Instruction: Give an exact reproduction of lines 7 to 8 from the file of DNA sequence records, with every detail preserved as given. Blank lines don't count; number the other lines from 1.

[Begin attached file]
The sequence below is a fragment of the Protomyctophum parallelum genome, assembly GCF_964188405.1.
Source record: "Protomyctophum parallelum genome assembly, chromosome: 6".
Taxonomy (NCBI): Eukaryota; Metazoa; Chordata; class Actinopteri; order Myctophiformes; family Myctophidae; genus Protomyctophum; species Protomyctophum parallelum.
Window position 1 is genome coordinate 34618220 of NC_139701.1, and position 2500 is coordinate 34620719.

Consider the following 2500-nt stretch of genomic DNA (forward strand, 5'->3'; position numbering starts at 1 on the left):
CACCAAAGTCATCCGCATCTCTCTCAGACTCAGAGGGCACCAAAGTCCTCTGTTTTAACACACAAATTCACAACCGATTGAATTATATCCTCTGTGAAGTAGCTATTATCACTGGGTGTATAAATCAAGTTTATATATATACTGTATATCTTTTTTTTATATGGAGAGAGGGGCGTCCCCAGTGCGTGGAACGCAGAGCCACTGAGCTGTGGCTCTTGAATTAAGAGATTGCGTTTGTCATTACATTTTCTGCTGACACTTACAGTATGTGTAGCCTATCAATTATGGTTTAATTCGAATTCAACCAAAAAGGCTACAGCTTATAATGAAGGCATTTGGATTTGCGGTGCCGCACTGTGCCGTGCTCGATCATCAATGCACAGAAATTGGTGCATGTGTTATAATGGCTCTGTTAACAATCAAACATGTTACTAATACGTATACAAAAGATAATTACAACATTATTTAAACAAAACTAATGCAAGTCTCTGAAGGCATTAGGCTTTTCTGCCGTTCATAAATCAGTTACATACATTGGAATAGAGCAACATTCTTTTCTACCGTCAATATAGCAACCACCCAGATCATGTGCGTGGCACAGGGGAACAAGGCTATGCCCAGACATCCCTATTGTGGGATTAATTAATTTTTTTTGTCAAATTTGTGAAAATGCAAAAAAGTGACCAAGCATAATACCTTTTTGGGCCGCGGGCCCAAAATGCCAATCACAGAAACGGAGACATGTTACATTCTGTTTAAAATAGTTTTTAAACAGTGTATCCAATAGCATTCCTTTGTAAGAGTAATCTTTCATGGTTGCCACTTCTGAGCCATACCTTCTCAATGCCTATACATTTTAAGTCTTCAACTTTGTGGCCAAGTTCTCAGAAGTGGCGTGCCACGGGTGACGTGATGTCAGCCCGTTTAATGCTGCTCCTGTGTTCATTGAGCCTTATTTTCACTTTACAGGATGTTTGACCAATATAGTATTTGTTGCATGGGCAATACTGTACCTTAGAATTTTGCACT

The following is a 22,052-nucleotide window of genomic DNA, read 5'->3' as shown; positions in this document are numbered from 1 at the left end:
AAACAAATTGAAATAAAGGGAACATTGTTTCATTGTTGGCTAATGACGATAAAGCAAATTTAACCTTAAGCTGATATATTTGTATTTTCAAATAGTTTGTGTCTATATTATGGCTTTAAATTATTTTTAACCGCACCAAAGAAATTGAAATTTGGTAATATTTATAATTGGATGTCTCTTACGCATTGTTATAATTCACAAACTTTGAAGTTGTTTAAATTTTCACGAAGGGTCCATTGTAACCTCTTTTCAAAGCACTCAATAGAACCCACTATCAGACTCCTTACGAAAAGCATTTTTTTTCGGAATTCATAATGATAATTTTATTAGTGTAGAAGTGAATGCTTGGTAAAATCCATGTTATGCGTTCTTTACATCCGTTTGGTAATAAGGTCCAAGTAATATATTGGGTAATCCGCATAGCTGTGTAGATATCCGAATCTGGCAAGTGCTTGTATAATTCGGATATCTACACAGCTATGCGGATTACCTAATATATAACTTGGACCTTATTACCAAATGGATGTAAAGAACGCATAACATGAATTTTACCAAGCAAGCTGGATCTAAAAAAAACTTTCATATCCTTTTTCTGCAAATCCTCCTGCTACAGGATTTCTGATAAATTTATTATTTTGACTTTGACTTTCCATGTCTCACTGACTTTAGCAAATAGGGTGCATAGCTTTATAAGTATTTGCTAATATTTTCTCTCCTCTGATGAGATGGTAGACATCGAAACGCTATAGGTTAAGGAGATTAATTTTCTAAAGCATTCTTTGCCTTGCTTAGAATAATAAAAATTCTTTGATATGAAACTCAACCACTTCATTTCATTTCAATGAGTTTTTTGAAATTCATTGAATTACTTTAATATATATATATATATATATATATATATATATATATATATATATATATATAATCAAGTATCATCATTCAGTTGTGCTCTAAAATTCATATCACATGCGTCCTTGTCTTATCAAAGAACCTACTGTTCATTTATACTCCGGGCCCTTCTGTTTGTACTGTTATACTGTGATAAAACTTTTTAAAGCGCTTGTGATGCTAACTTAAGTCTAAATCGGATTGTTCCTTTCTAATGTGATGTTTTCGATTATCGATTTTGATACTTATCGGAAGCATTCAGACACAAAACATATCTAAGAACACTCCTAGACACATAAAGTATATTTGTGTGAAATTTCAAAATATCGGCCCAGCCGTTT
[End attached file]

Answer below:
The following is a 22,052-nucleotide window of genomic DNA, read 5'->3' as shown; positions in this document are numbered from 1 at the left end:
AAACAAATTGAAATAAAGGGAACATTGTTTCATTGTTGGCTAATGACGATAAAGCAAATTTAACCTTAAGCTGATATATTTGTATTTTCAAATAGTTTGTGTCTATATTATGGCTTTAAATTATTTTTAACCGCACCAAAGAAATTGAAATTTGGTAATATTTATAATTGGATGTCTCTTACGCATTGTTATAATTCACAAACTTTGAAGTTGTTTAAATTTTCACGAAGGGTCCATTGTAACCTCTTTTCAAAGCACTCAATAGAACCCACTATCAGACTCCTTACGAAAAGCATTTTTTTTCGGAATTCATAATGATAATTTTATTAGTGTAGAAGTGAATGCTTGGTAAAATCCATGTTATGCGTTCTTTACATCCGTTTGGTAATAAGGTCCAAGTAATATATTGGGTAATCCGCATAGCTGTGTAGATATCCGAATCTGGCAAGTGCTTGTATAATTCGGATATCTACACAGCTATGCGGATTACCTAATATATAACTTGGACCTTATTACCAAATGGATGTAAAGAACGCATAACATGAATTTTACCAAGCAAGCTGGATCTAAAAAAAACTTTCATATCCTTTTTCTGCAAATCCTCCTGCTACAGGATTTCTGATAAATTTATTATTTTGACTTTGACTTTCCATGTCTCACTGACTTTAGCAAATAGGGTGCATAGCTTTATAAGTATTTGCTAATATTTTCTCTCCTCTGATGAGATGGTAGACATCGAAACGCTATAGGTTAAGGAGATTAATTTTCTAAAGCATTCTTTGCCTTGCTTAGAATAATAAAAATTCTTTGATATGAAACTCAACCACTTCATTTCATTTCAATGAGTTTTTTGAAATTCATTGAATTACTTTAATATATATATATATATATATATATATATATATATATATATATATATATATAATCAAGTATCATCATTCAGTTGTGCTCTAAAATTCATATCACATGCGTCCTTGTCTTATCAAAGAACCTACTGTTCATTTATACTCCGGGCCCTTCTGTTTGTACTGTTATACTGTGATAAAACTTTTTAAAGCGCTTGTGATGCTAACTTAAGTCTAAATCGGATTGTTCCTTTCTAATGTGATGTTTTCGATTATCGATTTTGATACTTATCGGAAGCATTCAGACACAAAACATATCTAAGAACACTCCTAGACACATAAAGTATATTTGTGTGAAATTTCAAAATATCGGCCCAGCCGTTT